Mystery - who is laying what

Discussion in 'Chicken Behaviors and Egglaying' started by cmarlowdrive, Sep 20, 2016.

  1. cmarlowdrive

    cmarlowdrive Chillin' With My Peeps

    Mar 29, 2016
    I am reading that many people know which hen is laying and which one is not. I have 6 SF that are 6 months old. Since they were 16 weeks, I have found a large oblong shaped egg outside the coop, a tiny jelly bean size egg and a soft shelled egg in coop. I have no idea who laid them. Now, I am getting one medium size beige egg in the nest box everyday, but, still don't know who it is.
    How do people on this forum know who is laying eggs in a flock of birds? I work full time and can't sit with them to watch. I can't catch her in the box on weekends. I would love to hear the egg song and know who is laying what. Any thoughts.
  2. AWickedChicken

    AWickedChicken Out Of The Brooder

    Sep 20, 2016
    I'm curious about the same thing! Except mine is more of a matter of which breed, I had 2 sebright hens, 1 RIR hen, 1 silkie hen, and 7 Isa Brown hens and just started getting our first eggs this week but I don't know which eggs are coming from which hens.

    Our Brown Eggs, all within 2 days of eachother, one is bigger than the other two and the smaller two are the same size in length but one is rounder than the other...
    Our off white eggs are kind of creamy colored eggs are smaller than all of the brown eggs with one being longer than the others and one being fatter than the others. If you or anybody else can help me identify at least which breed is laying which eggs that would be amazing!
  3. cmarlowdrive

    cmarlowdrive Chillin' With My Peeps

    Mar 29, 2016
    I know right? How do people catch these hens in the act. I have not been that lucky so far. I want to hear the egg song so bad. I spend a lot of time with my girls on Saturdays and Sundays, but, never hear them or see them go in and out of nesting box.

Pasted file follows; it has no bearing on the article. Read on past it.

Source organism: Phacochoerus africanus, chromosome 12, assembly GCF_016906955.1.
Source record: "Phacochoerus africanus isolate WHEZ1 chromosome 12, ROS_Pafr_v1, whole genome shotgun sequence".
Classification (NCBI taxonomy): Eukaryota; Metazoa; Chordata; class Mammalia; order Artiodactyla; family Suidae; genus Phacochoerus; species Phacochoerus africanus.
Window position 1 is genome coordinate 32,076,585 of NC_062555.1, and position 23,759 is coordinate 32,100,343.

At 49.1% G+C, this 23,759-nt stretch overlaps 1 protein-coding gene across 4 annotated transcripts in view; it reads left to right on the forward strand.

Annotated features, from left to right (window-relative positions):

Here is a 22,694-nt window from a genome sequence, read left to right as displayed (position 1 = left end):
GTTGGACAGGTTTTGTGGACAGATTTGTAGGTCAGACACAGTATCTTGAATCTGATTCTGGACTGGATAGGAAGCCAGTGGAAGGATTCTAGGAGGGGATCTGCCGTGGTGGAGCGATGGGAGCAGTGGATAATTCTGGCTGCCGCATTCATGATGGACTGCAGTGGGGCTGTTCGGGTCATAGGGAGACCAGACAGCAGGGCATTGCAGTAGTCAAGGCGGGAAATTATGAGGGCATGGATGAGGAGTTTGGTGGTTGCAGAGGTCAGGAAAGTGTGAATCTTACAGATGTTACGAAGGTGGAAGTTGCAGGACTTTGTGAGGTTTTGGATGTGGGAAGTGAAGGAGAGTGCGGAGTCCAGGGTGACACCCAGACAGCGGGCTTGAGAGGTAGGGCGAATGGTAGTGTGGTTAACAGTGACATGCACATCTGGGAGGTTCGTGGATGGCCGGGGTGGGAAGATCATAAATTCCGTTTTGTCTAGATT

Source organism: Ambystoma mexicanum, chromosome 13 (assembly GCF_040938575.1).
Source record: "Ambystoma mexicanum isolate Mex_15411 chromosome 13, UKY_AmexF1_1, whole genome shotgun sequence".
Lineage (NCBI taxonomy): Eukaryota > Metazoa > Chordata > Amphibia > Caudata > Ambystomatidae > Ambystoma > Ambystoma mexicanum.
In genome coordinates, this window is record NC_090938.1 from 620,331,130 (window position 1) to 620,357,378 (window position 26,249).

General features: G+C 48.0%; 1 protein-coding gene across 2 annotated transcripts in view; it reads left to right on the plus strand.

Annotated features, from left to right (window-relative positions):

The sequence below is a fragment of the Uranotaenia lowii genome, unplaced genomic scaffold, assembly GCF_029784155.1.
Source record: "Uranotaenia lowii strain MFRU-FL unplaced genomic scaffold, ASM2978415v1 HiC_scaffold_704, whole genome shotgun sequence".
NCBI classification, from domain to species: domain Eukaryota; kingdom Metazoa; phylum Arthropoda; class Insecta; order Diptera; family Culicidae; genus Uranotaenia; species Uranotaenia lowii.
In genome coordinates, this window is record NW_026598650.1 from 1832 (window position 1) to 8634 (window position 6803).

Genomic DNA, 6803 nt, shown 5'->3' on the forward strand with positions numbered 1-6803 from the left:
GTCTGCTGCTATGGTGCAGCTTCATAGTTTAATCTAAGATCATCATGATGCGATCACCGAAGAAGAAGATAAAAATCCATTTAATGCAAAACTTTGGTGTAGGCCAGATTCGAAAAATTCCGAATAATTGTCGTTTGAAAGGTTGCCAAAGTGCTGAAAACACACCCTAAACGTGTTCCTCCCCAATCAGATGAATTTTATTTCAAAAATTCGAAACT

4. AWickedChicken

    AWickedChicken Out Of The Brooder

    Sep 20, 2016
    I half wonder if if we should just put up a secret camera (:) maybe then we'd catch them in action! Our eggs are all over the place in the coop as well, it started out four nights ago we put three fake eggs in the nesting area and the next day we had three real eggs all over the floor and the nesting eggs had been moved as well, I just can't figure out what is going on with these ladies.
  5. donrae

    donrae Hopelessly Addicted Premium Member

    Jun 18, 2010
    Southern Oregon
    I was in your shoes for years and years. I worked full time and had no idea who laid what. I was always amazed when folks knew which hen went with which egg. Then again, I always had a good amount of birds, so there were a lot to keep track of [​IMG]. I'd get pullet eggs and just have to look at the birds and see who had a red comb, etc.

    Now, through circimstances, I'm not working and get to hang with my birds on and off all day. It's been exciting watching the new batch of pullets start checking out the nest boxes, and I actually know who has started laying (some,anyway) as I've been able to catch them in the act.

    As they lay more, you'll be able to be there on the weekends and see/hear them. It's hard to wait, I know, but you'll catch them at some point.
  6. Howard E

    Howard E Chillin' With My Peeps

    Feb 18, 2016